${\displaystyle A\approx 2~K~\int _{0}^{\infty }\left({\cfrac {3~a^{2}~\lambda }{4~h~\cos \theta }}\right)^{1/3}~\cos \left[{\cfrac {\pi }{2}}~(u^{3}-z~u)\right]~du~.}$

We can write the above equation as

${\displaystyle A\approx M~f(z)}$

where

${\displaystyle M:=2~K\left({\cfrac {3~a^{2}~\lambda }{4~h~\cos \theta }}\right)^{1/3}~;~~f(z):=\int _{0}^{\infty }\cos \left[{\cfrac {\pi }{2}}~(u^{3}-z~u)\right]~du~.}$

The function ${\displaystyle f(z)}$ is called the Airy function. Hints on how these integrals can be evaluated in terms of Bessel functions can be found in Adams (2002a).

Next, plugging back into equation (2), the amplitude at point ${\displaystyle P}$ is

${\displaystyle V=M~f(z)~\sin {\cfrac {2~\pi ~t}{T}}~.}$

Since a cylindrical waveform is assumed, we can compute the intensity at point P using the relation

${\displaystyle I=A^{2}=M^{2}~[f(z)]^{2}~.}$

A plot of the intensity versus the scattering angle is shown in Figure 5 Khare74.

 Figure 5. Intensity vs Scattering Angle from Airy Theory for a rainbow (from Khare, 1974).

The dark band occurs between the primary and the secondary rainbows because of the interference predicted by Airy's theory (see Figure 6). The figure shows the intensity for a single frequency of light. If multiple frequencies are plotted on the same graph, the peaks and troughs for each frequency occur at different locations and with different wavelengths (see for example Humphreys, 1964). However, when the water droplets are very small, the peaks for all the frequencies overlap (as do the troughs) and alternating bands of white and dark are observed. This accounts for the behavior of fogbows. Similar behavior is also observed for particles scattered by atoms.

 Figure 6. Airy's theory explanation of Alexander's dark band.

For light that is polarized in certain directions, Airy's theory does not predict the correct behavior (see Khare, 1974 for examples). This is problematic because light from a rainbow is almost completely polarized. Luckily, for the dominant polarization which constitutes most of natural light, Airy's theory works remarkably well. For the opposite polarization Airy's theory predicts minima where there should be maxima. This has to do with Brewster's angle.

When an unpolarized wave of light is incident on the interface between two materials with different refractive indices, some of the energy is reflected at the boundary and some is transmitted. However, if the incident wave is polarized such that the electric field is parallel to the plane containing a ray of light and the normal to the interface, an interesting thing occurs. For a certain angle of incidence, no light is reflected from the interface. This angle is called Brewster's angle (${\displaystyle \theta _{B}}$) (see Figure 7).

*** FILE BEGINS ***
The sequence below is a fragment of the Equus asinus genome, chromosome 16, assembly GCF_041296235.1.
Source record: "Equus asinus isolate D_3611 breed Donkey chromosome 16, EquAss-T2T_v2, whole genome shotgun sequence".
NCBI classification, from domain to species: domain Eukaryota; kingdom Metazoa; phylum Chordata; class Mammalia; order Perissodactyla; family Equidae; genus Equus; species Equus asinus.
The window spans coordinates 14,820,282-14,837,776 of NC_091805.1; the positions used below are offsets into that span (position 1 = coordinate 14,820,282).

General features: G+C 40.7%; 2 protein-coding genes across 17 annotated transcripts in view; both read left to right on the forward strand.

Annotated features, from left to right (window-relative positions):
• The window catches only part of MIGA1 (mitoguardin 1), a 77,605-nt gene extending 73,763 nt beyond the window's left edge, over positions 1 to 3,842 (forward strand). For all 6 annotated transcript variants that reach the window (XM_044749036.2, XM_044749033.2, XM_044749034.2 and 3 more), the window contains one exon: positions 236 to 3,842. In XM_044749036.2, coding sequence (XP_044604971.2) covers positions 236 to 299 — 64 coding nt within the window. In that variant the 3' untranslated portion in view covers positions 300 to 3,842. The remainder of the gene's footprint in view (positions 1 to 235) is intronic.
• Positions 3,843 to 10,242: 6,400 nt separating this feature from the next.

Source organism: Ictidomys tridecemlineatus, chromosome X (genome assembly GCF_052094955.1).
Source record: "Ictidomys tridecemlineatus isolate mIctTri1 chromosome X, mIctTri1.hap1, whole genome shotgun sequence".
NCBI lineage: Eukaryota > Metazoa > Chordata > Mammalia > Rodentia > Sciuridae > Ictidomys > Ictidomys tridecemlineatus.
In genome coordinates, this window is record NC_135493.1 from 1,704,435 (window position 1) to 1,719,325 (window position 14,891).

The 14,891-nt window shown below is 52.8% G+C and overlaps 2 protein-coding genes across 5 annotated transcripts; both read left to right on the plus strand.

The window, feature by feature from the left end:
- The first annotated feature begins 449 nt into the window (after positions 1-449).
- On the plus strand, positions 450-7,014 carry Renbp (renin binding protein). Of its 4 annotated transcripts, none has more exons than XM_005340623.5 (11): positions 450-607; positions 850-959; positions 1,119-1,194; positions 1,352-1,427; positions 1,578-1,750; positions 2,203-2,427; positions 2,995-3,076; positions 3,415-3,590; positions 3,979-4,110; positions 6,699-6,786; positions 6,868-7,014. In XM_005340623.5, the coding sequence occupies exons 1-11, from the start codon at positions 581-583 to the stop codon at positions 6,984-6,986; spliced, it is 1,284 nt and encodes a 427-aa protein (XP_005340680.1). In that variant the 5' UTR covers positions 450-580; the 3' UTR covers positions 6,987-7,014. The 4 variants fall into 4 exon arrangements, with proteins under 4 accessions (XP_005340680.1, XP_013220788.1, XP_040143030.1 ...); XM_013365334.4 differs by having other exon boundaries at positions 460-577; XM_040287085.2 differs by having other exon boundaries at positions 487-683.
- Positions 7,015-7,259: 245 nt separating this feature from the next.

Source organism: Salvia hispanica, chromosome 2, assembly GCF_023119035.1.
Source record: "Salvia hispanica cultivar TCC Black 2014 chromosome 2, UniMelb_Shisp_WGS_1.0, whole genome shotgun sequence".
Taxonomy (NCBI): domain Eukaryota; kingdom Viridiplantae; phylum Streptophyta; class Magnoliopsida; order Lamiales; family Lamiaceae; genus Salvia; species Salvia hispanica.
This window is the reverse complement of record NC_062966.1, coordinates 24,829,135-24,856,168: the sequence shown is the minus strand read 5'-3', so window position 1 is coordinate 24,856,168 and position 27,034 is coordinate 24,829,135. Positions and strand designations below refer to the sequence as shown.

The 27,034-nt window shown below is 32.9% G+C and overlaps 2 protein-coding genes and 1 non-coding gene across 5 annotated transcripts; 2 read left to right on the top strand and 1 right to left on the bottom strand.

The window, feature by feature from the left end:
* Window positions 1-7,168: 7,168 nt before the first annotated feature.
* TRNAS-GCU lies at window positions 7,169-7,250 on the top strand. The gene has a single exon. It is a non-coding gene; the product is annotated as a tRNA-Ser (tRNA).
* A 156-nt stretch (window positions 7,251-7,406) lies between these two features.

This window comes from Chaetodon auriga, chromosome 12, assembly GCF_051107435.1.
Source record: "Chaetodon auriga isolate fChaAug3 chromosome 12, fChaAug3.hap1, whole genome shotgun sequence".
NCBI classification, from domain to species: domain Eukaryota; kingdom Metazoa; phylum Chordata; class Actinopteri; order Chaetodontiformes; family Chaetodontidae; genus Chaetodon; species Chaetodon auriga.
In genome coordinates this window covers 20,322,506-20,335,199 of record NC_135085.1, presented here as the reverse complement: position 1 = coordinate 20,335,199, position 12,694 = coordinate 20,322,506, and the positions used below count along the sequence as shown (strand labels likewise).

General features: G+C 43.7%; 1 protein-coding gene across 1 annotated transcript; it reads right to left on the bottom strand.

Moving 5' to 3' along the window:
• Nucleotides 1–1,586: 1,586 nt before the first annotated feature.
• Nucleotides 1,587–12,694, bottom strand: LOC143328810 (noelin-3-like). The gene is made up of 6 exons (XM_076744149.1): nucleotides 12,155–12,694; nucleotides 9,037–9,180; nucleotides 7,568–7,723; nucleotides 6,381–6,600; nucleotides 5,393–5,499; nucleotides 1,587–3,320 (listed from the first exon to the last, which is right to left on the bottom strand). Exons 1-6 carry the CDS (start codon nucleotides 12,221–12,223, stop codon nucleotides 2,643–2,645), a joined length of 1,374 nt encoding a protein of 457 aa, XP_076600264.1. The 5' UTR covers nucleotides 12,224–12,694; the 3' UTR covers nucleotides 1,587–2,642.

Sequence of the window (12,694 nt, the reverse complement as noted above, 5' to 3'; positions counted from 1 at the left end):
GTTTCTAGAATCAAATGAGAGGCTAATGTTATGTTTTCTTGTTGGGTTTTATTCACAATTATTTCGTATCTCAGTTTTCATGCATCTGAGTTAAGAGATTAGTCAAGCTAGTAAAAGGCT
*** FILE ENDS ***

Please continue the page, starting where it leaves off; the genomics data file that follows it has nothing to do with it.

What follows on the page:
Figure 7. Brewster's Angle and the polarization of light.

If ${\displaystyle \theta _{t}}$ is the angle made by the transmitted wave to the normal to the interface, then at the Brewster angle

${\displaystyle \theta _{B}+\theta _{t}={\cfrac {\pi }{2}}~.}$

By Snell's law

${\displaystyle {\cfrac {\sin \theta _{t}}{\sin \theta _{B}}}={\cfrac {n_{1}}{n_{2}}}~.}$

Therefore, at Brewster's angle,

${\displaystyle \cot \theta _{B}={\cfrac {n_{1}}{n_{2}}}~.}$

For an air-water interface with ${\displaystyle n_{1}=1}$ and ${\displaystyle n_{2}=1.33}$, we get a value of ${\displaystyle \theta _{B}}$ = 53${\displaystyle ^{o}}$. This angle is very close to the angle that the rainbow ray makes with the normal to the surface of a droplet at the point where it is reflected inside the droplet. Hence only certain polarizations get reflected at this point and other polarizations are transmitted. At angles greater than the Brewster angle, the radiation is 90${\displaystyle ^{o}}$ out of phase with light reflected at less than the Brewster angle.

Airy's assumption that the amplitude is constant along the cubic wavefront breaks down due to this polarization.